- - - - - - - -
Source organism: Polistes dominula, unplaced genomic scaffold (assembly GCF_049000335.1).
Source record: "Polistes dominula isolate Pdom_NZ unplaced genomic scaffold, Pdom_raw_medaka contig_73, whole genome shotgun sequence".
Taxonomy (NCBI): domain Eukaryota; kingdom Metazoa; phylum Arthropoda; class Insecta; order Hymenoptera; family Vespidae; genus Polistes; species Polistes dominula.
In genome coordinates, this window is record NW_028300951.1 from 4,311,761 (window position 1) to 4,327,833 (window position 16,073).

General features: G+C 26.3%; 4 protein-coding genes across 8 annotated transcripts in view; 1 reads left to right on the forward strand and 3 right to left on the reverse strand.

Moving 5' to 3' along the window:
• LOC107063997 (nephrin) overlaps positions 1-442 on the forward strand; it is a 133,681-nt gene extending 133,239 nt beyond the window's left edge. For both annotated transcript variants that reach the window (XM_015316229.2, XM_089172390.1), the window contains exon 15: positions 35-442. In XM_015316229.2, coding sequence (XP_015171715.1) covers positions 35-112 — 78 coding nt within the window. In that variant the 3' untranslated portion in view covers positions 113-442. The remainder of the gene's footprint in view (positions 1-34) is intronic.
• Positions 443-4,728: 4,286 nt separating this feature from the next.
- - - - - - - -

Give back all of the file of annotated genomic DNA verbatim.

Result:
Source organism: Polistes dominula, unplaced genomic scaffold (assembly GCF_049000335.1).
Source record: "Polistes dominula isolate Pdom_NZ unplaced genomic scaffold, Pdom_raw_medaka contig_73, whole genome shotgun sequence".
Taxonomy (NCBI): domain Eukaryota; kingdom Metazoa; phylum Arthropoda; class Insecta; order Hymenoptera; family Vespidae; genus Polistes; species Polistes dominula.
In genome coordinates, this window is record NW_028300951.1 from 4,311,761 (window position 1) to 4,327,833 (window position 16,073).

General features: G+C 26.3%; 4 protein-coding genes across 8 annotated transcripts in view; 1 reads left to right on the forward strand and 3 right to left on the reverse strand.

Moving 5' to 3' along the window:
• LOC107063997 (nephrin) overlaps positions 1-442 on the forward strand; it is a 133,681-nt gene extending 133,239 nt beyond the window's left edge. For both annotated transcript variants that reach the window (XM_015316229.2, XM_089172390.1), the window contains exon 15: positions 35-442. In XM_015316229.2, coding sequence (XP_015171715.1) covers positions 35-112 — 78 coding nt within the window. In that variant the 3' untranslated portion in view covers positions 113-442. The remainder of the gene's footprint in view (positions 1-34) is intronic.
• Positions 443-4,728: 4,286 nt separating this feature from the next.